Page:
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City departments continue refining wildfire evacuation plan

Tuesday, October 11, 2022 by Nina Hernandez

Last week, City Council’s Mobility Committee learned about the regional response and evacuation plan that would go into effect in the event of a wildfire.

“Wildfires know no boundaries and looking at what we’re doing in terms of coordination, we’re working across those jurisdictional boundaries,” said Jim Dale, assistant director of the Transportation Department. “The boundaries not just within the city itself between departments but also with agencies here in the region.”

Transportation is one of four city agencies charged with responding to a wildfire emergency, along with Austin Fire, Austin Police, and Homeland Security and Emergency Management.

The presentation followed the city’s current wildfire evacuation plan, which begins with Austin Fire. Assistant Chief Andre de la Reza told the committee that the response actually begins before the fire starts. During periods of elevated wildfire risk, AFD sends warnings to Homeland Security, which spreads the alert to regional partners.

In the event a wildfire is reported, Austin Fire’s first incident commander on scene will assess the situation and take action. If the fire is small, the best practice is for that crew to start attacking the flames. If the fire is larger, can’t be quickly contained and threatens lives, an evacuation or shelter-in-place order will be executed.

Any time an evacuation occurs, AFD notifies a dedicated dispatcher who alerts Homeland Security. HSEM then activates the emergency operations center, which coordinates the response. The dispatch will send notification to residents through the Everbridge and Reverse 911 systems while AFD and APD go door-to-door making evacuation notifications if needed.

AFD will coordinate with law enforcement officers on evacuation routes while continuing to assess fire severity and determine resource needs. AFD will establish an incident command protocol and staging area to report to the emergency operations center.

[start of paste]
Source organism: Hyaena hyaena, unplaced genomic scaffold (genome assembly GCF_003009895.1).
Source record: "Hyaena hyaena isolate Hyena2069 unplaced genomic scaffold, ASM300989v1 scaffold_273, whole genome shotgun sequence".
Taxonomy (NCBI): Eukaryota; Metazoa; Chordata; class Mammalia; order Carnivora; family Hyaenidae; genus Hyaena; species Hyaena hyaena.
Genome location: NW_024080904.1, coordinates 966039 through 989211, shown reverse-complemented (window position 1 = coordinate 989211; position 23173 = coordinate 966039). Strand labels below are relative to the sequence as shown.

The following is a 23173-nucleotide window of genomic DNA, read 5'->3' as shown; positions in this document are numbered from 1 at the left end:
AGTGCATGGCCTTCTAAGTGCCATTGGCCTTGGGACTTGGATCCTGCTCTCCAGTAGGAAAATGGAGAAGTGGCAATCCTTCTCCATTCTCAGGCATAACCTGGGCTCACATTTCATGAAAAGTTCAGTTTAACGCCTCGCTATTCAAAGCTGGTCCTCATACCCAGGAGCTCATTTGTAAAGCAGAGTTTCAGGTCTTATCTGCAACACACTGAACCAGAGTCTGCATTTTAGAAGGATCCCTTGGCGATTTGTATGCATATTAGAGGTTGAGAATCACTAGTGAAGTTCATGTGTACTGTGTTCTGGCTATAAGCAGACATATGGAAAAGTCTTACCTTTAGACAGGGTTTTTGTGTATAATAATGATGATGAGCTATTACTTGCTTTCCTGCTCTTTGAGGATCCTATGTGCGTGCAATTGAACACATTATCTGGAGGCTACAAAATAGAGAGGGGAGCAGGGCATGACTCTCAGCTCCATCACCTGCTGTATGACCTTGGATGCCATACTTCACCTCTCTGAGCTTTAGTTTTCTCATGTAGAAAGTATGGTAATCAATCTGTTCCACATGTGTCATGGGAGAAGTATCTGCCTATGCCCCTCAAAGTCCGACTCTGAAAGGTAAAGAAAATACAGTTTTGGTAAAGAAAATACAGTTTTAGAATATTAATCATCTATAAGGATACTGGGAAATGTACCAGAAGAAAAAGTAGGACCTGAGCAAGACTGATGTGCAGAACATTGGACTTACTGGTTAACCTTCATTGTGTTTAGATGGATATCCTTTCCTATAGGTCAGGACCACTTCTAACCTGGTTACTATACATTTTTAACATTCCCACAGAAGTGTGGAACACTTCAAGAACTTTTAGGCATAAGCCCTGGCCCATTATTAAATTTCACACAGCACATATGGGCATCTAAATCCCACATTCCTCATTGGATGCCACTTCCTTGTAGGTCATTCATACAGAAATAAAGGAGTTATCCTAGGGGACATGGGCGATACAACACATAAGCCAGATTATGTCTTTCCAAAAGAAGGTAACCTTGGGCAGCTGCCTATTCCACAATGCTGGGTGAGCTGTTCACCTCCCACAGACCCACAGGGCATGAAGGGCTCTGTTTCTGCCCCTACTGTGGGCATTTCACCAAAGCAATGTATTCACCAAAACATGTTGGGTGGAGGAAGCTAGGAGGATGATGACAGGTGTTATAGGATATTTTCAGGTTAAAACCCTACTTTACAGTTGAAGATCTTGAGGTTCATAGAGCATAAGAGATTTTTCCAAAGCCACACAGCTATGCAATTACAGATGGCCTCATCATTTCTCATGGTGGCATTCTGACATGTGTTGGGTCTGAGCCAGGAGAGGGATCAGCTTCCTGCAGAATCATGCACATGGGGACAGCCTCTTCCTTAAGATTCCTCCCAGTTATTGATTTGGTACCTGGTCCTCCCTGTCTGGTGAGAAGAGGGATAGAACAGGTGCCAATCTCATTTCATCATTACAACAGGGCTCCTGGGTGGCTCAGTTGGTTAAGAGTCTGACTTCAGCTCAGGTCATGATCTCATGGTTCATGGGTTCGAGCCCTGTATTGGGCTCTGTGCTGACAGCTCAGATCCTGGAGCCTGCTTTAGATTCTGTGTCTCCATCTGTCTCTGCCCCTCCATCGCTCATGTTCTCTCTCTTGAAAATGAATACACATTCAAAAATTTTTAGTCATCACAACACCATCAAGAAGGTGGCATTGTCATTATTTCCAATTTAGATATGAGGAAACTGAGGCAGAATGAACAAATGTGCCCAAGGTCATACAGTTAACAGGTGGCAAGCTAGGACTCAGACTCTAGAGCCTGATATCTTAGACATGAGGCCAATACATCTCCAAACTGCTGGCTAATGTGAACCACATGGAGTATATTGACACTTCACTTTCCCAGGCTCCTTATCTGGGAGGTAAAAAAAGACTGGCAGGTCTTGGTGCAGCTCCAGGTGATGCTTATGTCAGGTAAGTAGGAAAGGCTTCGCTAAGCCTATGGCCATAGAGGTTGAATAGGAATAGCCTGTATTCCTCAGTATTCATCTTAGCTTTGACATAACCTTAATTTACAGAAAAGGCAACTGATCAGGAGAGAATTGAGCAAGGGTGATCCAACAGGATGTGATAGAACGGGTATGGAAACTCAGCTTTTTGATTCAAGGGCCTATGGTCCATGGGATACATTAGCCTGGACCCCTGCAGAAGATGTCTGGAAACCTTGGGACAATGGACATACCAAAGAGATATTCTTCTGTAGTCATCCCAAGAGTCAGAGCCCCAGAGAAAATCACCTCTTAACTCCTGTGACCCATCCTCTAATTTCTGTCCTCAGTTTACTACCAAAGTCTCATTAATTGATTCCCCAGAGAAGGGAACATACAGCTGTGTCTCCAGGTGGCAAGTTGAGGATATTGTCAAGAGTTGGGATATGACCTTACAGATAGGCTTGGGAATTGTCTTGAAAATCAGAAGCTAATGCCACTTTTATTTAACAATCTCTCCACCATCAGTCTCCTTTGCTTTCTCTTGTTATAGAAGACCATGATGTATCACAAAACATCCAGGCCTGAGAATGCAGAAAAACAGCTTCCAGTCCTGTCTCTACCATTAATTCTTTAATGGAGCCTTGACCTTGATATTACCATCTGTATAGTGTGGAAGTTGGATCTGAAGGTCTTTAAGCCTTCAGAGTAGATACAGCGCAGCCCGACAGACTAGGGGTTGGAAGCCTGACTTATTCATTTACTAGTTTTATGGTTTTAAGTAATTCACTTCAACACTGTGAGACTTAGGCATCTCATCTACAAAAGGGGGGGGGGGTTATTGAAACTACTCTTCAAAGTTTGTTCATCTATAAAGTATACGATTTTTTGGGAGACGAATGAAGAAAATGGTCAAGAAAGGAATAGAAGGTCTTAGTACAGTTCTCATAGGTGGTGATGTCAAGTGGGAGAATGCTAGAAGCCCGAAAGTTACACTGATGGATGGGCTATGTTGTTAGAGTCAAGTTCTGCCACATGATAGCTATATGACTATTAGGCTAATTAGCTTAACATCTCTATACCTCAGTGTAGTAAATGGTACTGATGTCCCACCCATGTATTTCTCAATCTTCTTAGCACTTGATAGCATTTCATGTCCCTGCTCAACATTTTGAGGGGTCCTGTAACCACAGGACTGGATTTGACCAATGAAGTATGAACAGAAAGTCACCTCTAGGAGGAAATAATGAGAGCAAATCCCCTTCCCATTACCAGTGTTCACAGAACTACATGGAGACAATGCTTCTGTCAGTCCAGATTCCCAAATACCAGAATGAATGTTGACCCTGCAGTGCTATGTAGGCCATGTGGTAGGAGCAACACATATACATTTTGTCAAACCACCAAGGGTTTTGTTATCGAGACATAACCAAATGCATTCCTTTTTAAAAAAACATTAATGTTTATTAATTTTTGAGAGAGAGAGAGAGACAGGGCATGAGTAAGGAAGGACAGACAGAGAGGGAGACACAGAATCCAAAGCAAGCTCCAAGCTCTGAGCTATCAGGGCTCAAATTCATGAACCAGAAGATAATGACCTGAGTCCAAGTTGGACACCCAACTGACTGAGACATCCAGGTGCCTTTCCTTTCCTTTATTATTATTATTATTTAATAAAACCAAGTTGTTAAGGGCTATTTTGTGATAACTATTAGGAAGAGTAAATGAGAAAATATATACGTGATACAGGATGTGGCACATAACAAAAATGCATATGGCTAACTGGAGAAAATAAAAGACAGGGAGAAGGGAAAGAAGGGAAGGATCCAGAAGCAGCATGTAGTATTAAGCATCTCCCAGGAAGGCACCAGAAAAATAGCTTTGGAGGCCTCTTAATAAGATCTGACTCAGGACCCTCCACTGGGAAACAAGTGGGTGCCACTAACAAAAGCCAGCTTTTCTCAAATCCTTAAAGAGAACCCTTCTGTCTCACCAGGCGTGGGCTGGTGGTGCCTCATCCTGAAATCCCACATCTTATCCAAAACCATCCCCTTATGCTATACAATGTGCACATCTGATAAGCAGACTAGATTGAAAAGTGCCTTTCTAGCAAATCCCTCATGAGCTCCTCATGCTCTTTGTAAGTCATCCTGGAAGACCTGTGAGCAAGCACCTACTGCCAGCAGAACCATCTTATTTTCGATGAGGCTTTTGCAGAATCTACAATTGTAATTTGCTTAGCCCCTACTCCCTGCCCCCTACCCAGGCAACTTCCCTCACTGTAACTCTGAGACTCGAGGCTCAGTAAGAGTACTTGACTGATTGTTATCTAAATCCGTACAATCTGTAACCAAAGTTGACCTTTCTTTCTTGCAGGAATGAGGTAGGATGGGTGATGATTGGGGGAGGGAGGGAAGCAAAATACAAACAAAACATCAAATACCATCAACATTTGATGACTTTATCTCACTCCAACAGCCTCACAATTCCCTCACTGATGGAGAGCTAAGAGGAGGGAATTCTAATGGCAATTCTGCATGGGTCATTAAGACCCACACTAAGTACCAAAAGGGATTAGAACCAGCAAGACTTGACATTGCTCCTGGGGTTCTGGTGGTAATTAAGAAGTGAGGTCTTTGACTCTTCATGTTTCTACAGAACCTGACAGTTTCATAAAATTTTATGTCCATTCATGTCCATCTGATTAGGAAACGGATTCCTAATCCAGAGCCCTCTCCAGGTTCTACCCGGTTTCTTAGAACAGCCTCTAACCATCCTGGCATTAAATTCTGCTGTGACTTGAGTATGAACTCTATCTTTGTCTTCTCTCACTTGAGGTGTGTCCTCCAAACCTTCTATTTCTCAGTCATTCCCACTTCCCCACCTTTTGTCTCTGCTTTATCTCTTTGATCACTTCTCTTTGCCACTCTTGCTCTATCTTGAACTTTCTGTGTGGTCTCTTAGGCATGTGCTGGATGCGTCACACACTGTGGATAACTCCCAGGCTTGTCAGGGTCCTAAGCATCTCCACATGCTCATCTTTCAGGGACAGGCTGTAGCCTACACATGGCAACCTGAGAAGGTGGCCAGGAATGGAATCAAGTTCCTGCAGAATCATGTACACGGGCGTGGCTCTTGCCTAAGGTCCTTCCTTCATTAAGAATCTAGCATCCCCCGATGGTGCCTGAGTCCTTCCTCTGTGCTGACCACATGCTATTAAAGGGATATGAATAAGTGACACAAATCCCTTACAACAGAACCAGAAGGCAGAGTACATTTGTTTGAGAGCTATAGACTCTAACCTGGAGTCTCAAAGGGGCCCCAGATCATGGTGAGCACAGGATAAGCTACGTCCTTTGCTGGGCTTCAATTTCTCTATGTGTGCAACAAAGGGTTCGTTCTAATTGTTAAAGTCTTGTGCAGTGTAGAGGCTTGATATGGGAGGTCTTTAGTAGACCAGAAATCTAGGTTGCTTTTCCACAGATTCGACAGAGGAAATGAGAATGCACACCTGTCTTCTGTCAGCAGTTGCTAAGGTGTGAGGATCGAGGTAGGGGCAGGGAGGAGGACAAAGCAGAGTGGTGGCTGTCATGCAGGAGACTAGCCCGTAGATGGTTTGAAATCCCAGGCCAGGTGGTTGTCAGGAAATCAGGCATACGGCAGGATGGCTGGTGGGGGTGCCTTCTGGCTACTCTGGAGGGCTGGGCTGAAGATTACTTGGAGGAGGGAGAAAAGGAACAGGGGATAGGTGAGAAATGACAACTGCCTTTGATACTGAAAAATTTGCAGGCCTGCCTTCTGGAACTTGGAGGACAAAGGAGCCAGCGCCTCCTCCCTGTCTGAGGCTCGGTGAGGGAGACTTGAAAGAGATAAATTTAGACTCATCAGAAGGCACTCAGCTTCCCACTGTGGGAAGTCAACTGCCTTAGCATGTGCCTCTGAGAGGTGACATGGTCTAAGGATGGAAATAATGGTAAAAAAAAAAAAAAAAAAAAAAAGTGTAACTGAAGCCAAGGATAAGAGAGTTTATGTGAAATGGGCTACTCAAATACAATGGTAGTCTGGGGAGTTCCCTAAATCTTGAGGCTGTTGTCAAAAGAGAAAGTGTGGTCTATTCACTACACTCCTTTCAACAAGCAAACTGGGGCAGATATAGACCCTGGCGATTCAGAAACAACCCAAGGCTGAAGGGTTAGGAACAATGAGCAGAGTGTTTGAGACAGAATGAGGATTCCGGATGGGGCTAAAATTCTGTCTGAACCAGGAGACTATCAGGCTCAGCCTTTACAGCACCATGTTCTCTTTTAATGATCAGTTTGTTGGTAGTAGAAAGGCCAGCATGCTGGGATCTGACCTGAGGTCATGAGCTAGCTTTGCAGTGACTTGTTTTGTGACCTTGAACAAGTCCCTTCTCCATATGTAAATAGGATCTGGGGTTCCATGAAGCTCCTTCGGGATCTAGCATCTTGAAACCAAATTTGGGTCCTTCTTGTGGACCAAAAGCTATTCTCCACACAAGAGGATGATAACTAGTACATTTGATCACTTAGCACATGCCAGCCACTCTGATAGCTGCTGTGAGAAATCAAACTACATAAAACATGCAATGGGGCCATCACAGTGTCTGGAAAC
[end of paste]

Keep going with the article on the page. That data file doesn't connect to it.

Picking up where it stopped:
De la Reza said Austin’s fire pattern is generally to have multiple, small, 100-acre or less fires that pop up throughout the region. Crews can simultaneously be tackling fires on opposite ends of the city.

“We have to make sure we’re keeping awareness of the entire region and the resources,” de la Reza said. “We want to send as many resources as appropriate while still maintaining a ready staff so that we can deal with the high possibility of other events that are going to happen at the same time.”

In addition to evacuation and rescue operations, APD is responsible for traffic control and security for the evacuation zone and its perimeter.

HSEM is responsible for coordinating all responding entities, overseeing public information distribution, activating shelters and reception areas, and updating regional leaders on incident progress. The agency oversees requests for state and federal assistance and would coordinate reentry and recovery operations if needed.

Homeland Security is also responsible for coordinating the city’s work on its Wildland-Urban Interface Evacuation Code, which Council updated in 2020.

The Transportation Department plays a supporting role in the response strategy. The department is currently reviewing AFD’s proposed evacuation routes for high-risk neighborhoods and will be able to estimate the number of traffic control devices it needs on hand in the event of a fire. The department is also working out evacuation signal timing plans for those communities to help residents exit safely in an emergency.

Mayor Pro Tem Alison Alter, who requested the briefing, said while she believes the departments have made progress on the plan, it’s still lacking specificity. She also said the plan, and particularly ATD’s role in it, has still not been fully incorporated into the Austin Strategic Mobility Plan. That would be a “missed opportunity,” she said, indicating she will request another update in the future.

“If I had to say what keeps me up at night as a Council member it is the scenario of a wildfire and not having the evacuation work properly,” she said. “So I’m really pleased to have you all four here demonstrating how you’re working together.”

Photo made available through a Creative Commons license

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